In addition to validating applications, iOS also uses code signing when booting up. When a device running iOS boots up, the first significant piece of code that runs on a device running iOS is the BootROM or the “SecureROM”, which is read-only [16]. Within this BootROM, an Apple root certificate is embedded such that the firmware can be validated as being official and secure. Once the RSA signature has been checked, control is passed to the low level bootloader or the “LLB.” This module runs several setup routines and checks the signature of iBoot, which is a stage 2 bootloader for all devices running iOS. Once iBoot starts, it allows the device to go into a “recovery” or “DFU” mode that allows devices to be restored from any state. Firmware images from Apple are signed and checked when the upgrade or downgrade occurs. If the device boots normally instead of going into DFU mode, control is passed to Launchd, CommCenter, and Springboard [11].

In addition to validating system software, iOS also signs the code directory structure with SHA-1 hashes of memory pages, and a PKCS#7 signature is embedded in all binaries that are downloaded from the App Store [11]. For binaries that do not validate at run time, they are killed by the OS to prevent any binary that has been altered from running. Lastly, to provide a defense against rootkits, for system binaries, code directories hashes are cached in the kernel [11].

While regular users may not know or care whether a binary is signed properly, this particular process creates accountability and increased trust on the platform if an application can be traced back to a known source.

The astute reader will recognize that a signed binary may not necessarily contain safe or bug-free code – just code verified as coming from a particular known source and has not been subject to tampering. Also, if the system does not strictly enforce running only validated binaries, users could be tricked (through social engineering perhaps) into running code that refuses to validate. Lastly, one potential flaw with Google’s scheme is that Google does not require that a CA sign the application signing certificate – they only record the signatures for book keeping purposes. This additional level that Apple introduces could potentially reduce the amount of malware and spyware on Android.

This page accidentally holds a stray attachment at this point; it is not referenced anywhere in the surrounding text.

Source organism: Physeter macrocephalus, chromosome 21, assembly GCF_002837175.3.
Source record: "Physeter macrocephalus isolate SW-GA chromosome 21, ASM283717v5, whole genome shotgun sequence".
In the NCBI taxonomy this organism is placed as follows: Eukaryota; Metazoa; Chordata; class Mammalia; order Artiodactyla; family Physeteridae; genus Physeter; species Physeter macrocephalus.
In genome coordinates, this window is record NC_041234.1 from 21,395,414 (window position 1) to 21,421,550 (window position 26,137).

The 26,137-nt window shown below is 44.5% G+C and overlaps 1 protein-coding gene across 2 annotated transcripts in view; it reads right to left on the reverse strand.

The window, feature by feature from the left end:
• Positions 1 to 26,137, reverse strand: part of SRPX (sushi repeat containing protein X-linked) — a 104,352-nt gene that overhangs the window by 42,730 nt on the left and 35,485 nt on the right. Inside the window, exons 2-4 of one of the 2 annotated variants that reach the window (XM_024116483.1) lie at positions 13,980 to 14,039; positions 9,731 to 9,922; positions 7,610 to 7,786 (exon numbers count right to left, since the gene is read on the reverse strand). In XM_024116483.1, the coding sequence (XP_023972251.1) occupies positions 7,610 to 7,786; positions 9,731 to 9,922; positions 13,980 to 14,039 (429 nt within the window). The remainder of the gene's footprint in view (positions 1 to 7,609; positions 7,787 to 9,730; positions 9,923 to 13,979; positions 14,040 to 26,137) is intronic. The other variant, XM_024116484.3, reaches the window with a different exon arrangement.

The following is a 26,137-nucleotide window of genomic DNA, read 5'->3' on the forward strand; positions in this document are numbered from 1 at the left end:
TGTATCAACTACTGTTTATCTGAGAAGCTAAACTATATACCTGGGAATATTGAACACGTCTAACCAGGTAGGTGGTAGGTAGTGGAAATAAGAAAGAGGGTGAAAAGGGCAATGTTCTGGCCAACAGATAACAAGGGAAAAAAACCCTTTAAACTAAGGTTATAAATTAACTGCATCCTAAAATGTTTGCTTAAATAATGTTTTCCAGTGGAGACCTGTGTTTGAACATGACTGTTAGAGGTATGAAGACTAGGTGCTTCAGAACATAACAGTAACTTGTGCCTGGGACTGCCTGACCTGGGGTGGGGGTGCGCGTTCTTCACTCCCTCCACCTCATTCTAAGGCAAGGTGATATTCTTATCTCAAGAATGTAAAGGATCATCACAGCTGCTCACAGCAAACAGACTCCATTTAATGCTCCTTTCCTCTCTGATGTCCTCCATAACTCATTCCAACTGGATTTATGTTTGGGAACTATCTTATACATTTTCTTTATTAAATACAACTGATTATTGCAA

• Data encryption: Data encryption and decryption is a very CPU and power intensive activity. Battery life on a mobile device is a very precious commodity because the usage model for a mobile device is such that the devices are meant to be used out in the field where a constant power source isn’t always available. As such, there hasn’t been any commercial implementations of automatic whole disk encryption. However, certain OSes, such as iOS, encrypts particular items such as the Keychain (a password manager and storage framework) and provides the ability to encrypt individual files. Another option for third party applications is to provide their own encryption services framework, using known models, such as PKI, and known programs, such as OpenSSL.

One interesting study of mobile device encryption was done by the authors of [28]. In their research, they explored the use of Field Programmable Gate Arrays or FPGAs, processors and ASIC hardware in the context of finding a framework for encryption on hand-held communication units. They used the IDEA encryption algorithm to show the tradeoffs in the suggested technologies. They measured their results using three different metrics: 1) performance, 2) programmability and, 3) power consumption. They determined that since power consumption is directly related to frequency, FPGAs provided the highest performance (MOPS/watt).

  • Detection and recovery defenses: There has been a lot of notable work done in this category of mobile malware defense. For example, [24] presented various approaches for mitigating malware on mobile devices. The authors implemented and evaluated the suggested approaches on Google Android. The work is divided into the following three segments: a host-based intrusion detection framework; an implementation of SELinux in Android; and static analysis of Android application files.